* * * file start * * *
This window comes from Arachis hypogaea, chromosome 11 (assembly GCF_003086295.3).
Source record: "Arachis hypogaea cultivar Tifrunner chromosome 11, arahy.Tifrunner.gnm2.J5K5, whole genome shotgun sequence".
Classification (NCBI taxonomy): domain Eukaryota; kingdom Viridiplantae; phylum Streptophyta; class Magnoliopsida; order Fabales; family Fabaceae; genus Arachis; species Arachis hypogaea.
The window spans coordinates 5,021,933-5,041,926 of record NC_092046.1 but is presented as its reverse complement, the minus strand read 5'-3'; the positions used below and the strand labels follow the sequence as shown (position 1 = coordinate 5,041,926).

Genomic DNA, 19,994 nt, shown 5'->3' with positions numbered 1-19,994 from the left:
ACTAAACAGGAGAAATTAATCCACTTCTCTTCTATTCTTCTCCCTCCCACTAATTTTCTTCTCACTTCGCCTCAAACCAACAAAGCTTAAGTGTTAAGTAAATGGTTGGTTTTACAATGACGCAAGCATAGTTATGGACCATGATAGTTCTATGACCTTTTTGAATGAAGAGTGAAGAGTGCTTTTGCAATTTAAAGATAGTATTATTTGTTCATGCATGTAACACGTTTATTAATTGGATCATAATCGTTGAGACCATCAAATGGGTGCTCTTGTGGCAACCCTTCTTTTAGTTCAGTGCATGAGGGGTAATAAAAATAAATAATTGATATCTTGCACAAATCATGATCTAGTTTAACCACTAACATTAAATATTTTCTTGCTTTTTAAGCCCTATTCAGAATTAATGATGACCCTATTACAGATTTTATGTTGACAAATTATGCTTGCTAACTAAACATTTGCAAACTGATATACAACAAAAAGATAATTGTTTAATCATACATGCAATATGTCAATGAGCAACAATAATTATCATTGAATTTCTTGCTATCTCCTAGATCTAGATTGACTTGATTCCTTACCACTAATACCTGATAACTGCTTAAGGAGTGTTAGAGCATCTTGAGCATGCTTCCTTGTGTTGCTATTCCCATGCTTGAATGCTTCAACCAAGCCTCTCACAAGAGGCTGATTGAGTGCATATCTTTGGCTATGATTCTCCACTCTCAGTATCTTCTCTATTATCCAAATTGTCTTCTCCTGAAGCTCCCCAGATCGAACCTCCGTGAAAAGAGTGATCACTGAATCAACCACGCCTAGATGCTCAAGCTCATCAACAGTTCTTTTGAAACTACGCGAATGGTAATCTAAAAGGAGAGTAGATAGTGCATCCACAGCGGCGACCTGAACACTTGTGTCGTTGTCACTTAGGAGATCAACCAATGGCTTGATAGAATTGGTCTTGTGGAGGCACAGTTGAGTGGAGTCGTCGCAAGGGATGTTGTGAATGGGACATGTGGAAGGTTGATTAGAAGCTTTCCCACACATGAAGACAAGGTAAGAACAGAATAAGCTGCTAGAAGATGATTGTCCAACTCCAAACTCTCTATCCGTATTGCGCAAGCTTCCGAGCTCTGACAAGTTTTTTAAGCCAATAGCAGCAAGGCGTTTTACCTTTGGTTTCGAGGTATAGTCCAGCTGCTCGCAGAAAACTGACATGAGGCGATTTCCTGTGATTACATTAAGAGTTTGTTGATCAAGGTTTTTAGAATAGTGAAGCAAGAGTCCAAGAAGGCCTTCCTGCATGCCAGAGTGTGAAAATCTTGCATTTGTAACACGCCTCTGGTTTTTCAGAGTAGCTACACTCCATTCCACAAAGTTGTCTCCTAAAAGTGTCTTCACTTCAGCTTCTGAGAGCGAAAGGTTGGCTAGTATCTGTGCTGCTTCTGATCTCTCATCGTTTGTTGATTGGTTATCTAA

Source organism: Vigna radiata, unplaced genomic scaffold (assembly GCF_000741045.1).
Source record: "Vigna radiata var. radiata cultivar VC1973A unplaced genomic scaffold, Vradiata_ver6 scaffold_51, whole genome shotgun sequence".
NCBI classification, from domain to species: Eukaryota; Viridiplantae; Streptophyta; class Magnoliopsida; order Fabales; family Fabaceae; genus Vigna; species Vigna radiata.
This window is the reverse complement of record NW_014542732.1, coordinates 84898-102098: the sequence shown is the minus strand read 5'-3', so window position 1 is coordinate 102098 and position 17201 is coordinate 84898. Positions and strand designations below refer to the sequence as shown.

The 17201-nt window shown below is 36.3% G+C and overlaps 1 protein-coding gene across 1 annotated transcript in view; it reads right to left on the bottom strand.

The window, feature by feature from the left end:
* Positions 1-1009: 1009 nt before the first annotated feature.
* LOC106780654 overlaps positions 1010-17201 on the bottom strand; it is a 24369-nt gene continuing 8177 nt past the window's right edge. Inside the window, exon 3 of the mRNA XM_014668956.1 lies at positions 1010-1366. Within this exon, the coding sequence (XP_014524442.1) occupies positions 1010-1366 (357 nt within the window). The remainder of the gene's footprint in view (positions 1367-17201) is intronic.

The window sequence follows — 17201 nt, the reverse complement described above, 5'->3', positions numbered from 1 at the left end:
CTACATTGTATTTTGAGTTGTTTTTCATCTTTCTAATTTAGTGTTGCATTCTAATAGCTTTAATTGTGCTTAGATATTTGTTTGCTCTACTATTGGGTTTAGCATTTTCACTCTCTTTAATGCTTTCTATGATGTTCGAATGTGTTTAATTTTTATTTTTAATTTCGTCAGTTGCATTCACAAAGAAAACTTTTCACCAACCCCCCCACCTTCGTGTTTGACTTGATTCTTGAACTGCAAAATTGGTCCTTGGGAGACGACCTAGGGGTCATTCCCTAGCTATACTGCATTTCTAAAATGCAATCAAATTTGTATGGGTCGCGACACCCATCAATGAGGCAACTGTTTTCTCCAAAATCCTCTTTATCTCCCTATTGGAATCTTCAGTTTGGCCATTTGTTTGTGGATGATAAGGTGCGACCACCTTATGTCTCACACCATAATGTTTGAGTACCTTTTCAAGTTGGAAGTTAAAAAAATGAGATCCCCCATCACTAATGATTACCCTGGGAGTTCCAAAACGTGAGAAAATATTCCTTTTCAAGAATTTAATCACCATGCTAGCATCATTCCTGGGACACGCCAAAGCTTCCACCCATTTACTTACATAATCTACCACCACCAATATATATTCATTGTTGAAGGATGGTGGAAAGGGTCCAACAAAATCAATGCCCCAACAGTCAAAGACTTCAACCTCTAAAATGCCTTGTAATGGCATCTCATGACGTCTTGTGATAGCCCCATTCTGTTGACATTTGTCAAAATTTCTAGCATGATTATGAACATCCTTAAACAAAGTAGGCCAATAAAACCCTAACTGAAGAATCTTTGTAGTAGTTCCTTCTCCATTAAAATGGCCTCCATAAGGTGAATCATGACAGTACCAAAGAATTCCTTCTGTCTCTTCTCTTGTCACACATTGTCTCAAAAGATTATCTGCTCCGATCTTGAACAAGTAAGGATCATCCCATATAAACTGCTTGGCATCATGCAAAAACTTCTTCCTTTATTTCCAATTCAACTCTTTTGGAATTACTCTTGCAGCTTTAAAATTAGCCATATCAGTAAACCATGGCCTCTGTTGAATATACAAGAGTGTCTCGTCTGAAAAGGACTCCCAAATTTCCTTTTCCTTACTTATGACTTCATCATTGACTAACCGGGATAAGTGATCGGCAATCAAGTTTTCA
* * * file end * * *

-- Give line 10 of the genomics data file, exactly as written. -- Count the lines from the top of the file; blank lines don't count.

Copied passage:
This window is the reverse complement of record NW_014542732.1, coordinates 84898-102098: the sequence shown is the minus strand read 5'-3', so window position 1 is coordinate 102098 and position 17201 is coordinate 84898. Positions and strand designations below refer to the sequence as shown.